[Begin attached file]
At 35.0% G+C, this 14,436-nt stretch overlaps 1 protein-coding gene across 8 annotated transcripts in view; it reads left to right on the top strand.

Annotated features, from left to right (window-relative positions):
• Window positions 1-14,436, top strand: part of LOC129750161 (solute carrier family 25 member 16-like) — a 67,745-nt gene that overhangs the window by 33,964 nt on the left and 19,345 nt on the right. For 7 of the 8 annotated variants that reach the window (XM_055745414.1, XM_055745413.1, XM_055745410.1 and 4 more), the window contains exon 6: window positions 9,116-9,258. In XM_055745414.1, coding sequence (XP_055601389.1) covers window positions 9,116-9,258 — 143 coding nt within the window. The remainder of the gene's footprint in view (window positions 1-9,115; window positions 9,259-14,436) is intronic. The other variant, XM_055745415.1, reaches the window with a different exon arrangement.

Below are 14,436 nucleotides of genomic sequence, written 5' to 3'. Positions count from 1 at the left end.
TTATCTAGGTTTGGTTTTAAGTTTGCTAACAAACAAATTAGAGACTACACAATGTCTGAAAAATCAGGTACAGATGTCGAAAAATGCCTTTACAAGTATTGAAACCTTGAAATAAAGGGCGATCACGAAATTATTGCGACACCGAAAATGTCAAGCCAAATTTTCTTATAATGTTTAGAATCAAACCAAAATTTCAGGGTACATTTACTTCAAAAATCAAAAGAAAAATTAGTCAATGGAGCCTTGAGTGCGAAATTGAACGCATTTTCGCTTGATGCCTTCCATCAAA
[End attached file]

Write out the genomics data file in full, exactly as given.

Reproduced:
At 35.0% G+C, this 14,436-nt stretch overlaps 1 protein-coding gene across 8 annotated transcripts in view; it reads left to right on the top strand.

Annotated features, from left to right (window-relative positions):
• Window positions 1-14,436, top strand: part of LOC129750161 (solute carrier family 25 member 16-like) — a 67,745-nt gene that overhangs the window by 33,964 nt on the left and 19,345 nt on the right. For 7 of the 8 annotated variants that reach the window (XM_055745414.1, XM_055745413.1, XM_055745410.1 and 4 more), the window contains exon 6: window positions 9,116-9,258. In XM_055745414.1, coding sequence (XP_055601389.1) covers window positions 9,116-9,258 — 143 coding nt within the window. The remainder of the gene's footprint in view (window positions 1-9,115; window positions 9,259-14,436) is intronic. The other variant, XM_055745415.1, reaches the window with a different exon arrangement.

Below are 14,436 nucleotides of genomic sequence, written 5' to 3'. Positions count from 1 at the left end.
TTATCTAGGTTTGGTTTTAAGTTTGCTAACAAACAAATTAGAGACTACACAATGTCTGAAAAATCAGGTACAGATGTCGAAAAATGCCTTTACAAGTATTGAAACCTTGAAATAAAGGGCGATCACGAAATTATTGCGACACCGAAAATGTCAAGCCAAATTTTCTTATAATGTTTAGAATCAAACCAAAATTTCAGGGTACATTTACTTCAAAAATCAAAAGAAAAATTAGTCAATGGAGCCTTGAGTGCGAAATTGAACGCATTTTCGCTTGATGCCTTCCATCAAA